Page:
Before the CIT program was formally rolled out, two of the modules were piloted to a class primarily composed of students nominated by the stakeholder organisations. The pilot allowed the stakeholders to further contribute to the program design, through feedback from these students.
CIT is already at the vanguard of delivering innovative online courses in advanced technologies through its Cloud Academy. It is envisaged that, in future, the Information Design and Development program will serve the educational needs of the international technical communication community.
Stakeholders continue to contribute to the program through guest lectureships. Furthermore, a program review will be carried out every five years. In the context of rapidly changing technology and industry requirements, it is important to check that content remains relevant and advances in tools and methodologies are incorporated. While the mandatory modules are fixed until the review, the inclusion of elective modules means that there is inbuilt flexibility to accommodate additions or alterations in the interim period.
Lessons for Technical Communication
Feedback from participants indicates that they are more concerned with continuing professional development (CPD) than achieving a new educational qualification. Furthermore, participants pointed to programming languages and standards as the area of greatest need for upskilling, followed by project management and quality. The self-identified skills deficit in relation to programming languages and standards amongst these students correlates with the fact that over half of them had come to their technical communication roles from humanities backgrounds.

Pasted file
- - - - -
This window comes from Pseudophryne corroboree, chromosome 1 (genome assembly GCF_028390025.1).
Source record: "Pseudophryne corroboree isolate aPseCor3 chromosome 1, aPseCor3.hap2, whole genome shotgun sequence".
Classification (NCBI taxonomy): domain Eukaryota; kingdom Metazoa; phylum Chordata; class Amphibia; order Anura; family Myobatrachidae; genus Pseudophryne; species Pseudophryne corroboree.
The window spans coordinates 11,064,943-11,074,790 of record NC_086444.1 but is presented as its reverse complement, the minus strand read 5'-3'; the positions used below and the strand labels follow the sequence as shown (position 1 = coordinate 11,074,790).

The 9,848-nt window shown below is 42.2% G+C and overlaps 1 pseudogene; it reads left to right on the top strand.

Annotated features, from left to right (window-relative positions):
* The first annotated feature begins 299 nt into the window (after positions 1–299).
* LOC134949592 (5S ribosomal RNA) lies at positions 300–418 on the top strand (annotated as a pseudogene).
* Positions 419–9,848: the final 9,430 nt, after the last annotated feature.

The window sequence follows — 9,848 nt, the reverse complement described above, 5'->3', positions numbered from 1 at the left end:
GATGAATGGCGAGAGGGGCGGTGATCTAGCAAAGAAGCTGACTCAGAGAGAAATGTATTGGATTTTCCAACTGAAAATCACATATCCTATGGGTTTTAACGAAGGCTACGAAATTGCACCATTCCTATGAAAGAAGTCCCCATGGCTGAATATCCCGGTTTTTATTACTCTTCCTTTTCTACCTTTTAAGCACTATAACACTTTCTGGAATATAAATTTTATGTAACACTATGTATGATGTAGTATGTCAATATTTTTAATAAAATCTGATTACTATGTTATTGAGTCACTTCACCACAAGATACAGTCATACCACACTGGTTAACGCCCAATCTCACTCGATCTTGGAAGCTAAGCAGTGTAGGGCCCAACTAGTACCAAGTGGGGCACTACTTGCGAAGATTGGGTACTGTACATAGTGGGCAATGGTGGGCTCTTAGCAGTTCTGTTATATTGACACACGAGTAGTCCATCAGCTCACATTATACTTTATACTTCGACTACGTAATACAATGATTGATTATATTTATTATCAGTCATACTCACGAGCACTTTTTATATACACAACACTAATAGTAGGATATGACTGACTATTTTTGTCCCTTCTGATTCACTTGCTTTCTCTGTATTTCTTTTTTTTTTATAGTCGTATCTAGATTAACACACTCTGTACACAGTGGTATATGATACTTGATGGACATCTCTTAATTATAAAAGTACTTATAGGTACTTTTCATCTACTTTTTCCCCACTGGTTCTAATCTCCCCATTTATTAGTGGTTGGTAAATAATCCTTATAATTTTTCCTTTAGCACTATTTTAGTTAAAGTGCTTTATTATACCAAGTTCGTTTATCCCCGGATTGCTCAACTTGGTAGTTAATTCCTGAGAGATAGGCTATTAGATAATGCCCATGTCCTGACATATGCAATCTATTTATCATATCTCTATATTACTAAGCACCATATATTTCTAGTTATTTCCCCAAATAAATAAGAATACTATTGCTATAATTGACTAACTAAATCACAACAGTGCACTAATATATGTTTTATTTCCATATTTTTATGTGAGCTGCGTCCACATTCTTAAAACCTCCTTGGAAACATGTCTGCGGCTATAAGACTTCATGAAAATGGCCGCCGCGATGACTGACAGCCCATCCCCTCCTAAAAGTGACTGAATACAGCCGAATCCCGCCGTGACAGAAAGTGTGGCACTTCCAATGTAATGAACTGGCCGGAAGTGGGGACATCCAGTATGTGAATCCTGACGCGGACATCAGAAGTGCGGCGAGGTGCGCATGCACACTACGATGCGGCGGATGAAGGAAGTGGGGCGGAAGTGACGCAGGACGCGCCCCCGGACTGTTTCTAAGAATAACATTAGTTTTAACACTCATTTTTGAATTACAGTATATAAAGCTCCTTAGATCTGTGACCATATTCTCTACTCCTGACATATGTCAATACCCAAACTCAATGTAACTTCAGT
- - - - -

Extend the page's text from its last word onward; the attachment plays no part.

This corresponds with the findings of a TWi survey conducted at the 2015 TCUK conference, which showed that while the majority of respondents were highly experienced practitioners, accredited professional qualifications were rare. Fewer than a third of respondents had an academic qualification relating to their profession. Typically, rather than holding formal qualifications, respondents brought transferable skills and knowledge to their roles, engaged in on-the-job and self-led learning, and undertook training in specific tools or skills as required.
The CIT course offers a flexible route to CPD. The Information Design and Development program responds to the needs of individuals and their current and future employers. Clearly, industry stakeholders are gaining direct and immediate benefits in terms of the provision of quality CPD opportunities for current employees. Moreover, the technical communication profession more generally is being advanced through the increased provision of third-level education.
The story of the Information Design and Development program at CIT demonstrates that cooperation between academics and industry practitioners can be very fruitful and mutually beneficial in creating an on-going pipeline of talent. The collaborative process through which the program was created may have wider application as a model for further industry-academic initiatives in technical communication.